When Arizona State University unveiled its new Nike-endorsed uniforms last week, everybody was really worried how the all-black outfits would fare in the Arizona heat. That is, until a few ardent fans showed up to the first Sun Devils game in blackface, either forgetting or ignoring hundreds of years of racial tension and American history.
Granted, ASU asked for it – they invited their fans to “come dressed in black” to the season’s first game, and a Facebook campaign rallied students to “black out” the stadium. While only a handful of students (and by all accounts female students) went so far as to paint their faces black, the event has earned Arizona some unflattering associations with The Jazz Singer.
Culled from ESPN’s coverage of the game, the image above is particularly grotesque for the stark contrast between the female student’s white-blonde hair and her black face paint. Despite covering her lips with the paint, the open-mouthed, white-toothed grin that the camera captured is all-too reminiscent of historic blackface routines. (Here’s an slightly different crowd shot here.)
Perhaps this wouldn’t be so controversial if the university in question weren’t located in a state already earning itself a reputation for intolerance and insensitivity (with Sherrif Joe Arpaio on duty and immigration law SB1070 on the books), and if ASU hadn’t caught flak in 2009 for denying President Obama their customary honorary degree.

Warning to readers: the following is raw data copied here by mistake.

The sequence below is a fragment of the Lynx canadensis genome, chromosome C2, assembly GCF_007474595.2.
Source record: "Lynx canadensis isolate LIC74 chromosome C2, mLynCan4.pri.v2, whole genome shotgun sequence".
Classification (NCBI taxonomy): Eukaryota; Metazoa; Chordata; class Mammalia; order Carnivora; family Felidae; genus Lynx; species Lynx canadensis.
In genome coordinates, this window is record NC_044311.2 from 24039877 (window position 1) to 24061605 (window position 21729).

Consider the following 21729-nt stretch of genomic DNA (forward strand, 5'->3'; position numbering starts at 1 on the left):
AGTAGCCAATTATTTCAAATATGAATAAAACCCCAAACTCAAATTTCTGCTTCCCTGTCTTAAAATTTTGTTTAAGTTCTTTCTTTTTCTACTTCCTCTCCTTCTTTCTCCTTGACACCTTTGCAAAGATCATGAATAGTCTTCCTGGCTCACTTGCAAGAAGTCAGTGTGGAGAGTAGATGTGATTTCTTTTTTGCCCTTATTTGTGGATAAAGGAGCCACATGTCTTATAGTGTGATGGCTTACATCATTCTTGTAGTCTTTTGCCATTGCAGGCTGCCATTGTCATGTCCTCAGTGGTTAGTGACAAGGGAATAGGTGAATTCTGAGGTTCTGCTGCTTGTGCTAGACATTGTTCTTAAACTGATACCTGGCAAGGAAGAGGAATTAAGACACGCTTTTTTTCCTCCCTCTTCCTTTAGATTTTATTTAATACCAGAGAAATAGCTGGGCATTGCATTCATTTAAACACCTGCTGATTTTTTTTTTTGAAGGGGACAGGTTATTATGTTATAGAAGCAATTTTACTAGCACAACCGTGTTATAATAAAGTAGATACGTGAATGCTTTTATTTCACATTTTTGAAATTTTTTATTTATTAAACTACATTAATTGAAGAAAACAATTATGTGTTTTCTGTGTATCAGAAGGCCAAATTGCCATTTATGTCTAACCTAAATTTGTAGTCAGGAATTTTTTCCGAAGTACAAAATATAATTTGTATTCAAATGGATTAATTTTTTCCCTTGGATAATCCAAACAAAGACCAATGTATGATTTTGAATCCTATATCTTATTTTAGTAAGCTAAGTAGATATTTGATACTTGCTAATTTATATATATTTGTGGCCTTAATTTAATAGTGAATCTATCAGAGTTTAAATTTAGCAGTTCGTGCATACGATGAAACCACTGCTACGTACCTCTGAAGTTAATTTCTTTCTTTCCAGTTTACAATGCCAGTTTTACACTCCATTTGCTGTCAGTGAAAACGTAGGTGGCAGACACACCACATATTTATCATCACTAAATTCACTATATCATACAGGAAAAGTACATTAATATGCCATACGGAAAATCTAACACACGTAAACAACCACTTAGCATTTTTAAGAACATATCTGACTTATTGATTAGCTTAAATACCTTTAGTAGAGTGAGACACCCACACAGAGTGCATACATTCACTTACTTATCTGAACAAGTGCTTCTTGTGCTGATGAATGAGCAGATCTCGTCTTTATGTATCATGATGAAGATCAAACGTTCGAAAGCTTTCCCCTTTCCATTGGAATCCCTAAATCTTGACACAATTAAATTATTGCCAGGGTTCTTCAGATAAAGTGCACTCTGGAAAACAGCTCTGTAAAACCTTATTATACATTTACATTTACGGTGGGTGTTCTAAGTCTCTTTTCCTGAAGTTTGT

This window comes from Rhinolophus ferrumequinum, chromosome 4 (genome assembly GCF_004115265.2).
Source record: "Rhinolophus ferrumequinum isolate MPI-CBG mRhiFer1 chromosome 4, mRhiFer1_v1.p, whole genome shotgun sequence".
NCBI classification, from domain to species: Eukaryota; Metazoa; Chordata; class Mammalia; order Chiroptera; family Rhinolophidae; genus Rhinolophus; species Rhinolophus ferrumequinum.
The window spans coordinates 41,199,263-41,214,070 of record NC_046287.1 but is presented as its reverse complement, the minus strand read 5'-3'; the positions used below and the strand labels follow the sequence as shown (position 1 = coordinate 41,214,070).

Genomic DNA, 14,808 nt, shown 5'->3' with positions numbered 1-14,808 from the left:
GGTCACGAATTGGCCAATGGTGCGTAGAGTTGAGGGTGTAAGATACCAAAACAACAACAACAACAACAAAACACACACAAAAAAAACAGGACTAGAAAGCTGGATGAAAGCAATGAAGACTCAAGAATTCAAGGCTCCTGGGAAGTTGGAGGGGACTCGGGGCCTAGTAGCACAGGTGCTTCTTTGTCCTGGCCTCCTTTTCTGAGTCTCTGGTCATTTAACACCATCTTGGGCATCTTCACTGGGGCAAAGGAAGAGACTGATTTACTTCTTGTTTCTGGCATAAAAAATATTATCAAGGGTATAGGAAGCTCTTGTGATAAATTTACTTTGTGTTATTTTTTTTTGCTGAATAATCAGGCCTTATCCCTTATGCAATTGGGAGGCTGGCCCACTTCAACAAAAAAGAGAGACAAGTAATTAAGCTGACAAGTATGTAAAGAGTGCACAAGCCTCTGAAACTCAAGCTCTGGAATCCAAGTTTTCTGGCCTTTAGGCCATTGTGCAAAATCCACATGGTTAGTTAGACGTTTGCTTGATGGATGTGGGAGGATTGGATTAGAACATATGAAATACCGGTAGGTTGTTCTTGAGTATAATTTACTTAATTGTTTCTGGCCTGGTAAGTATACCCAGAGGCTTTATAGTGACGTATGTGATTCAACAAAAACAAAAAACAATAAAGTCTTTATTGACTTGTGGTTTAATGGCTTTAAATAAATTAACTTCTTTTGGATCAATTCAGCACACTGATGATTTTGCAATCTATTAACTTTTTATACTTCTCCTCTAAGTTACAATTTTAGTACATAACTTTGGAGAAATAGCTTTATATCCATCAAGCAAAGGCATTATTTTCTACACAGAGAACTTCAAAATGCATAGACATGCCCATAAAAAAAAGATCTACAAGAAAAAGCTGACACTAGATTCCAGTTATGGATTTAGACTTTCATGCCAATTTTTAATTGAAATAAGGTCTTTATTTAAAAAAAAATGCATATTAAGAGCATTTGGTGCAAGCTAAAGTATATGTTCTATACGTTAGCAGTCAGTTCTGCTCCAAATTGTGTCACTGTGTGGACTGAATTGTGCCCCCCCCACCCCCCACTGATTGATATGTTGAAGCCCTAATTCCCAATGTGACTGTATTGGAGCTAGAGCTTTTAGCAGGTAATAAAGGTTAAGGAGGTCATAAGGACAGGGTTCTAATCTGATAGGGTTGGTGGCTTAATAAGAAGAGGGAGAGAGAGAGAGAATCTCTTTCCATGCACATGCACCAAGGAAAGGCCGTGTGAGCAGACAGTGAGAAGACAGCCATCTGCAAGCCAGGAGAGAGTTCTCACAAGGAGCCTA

While I was initially inclined to give the kids the benefit of the doubt, assuming that they (sadly) “didn’t know better,” Robert Littal astutely points out in his post to BlackSportsOnline, that the pre-game discussion on the ASU forum reveals at least some awareness of the cultural implications of blackface.
Though many of the comments are in characteristically teenage poor taste (user Devilstyle notes that “the only people that would have problems with [blackface] are idiot morons”), the students largely seem to wonder what makes the color black so taboo. Apparently these youngsters, now two generations from the civil rights movement, simply feel like race “isn’t an issue anymore” – which strikes me as the more pervasive and invisible racism of the 21st century. Dr. Boyce Watkins blames it on education, and I’m inclined to agree – particularly given user Devilution’s assertion that ” Being called a racist is a badge of honor these days… [it] has less to do with skin color than with expressing a different opinion.”
— Cate Blouke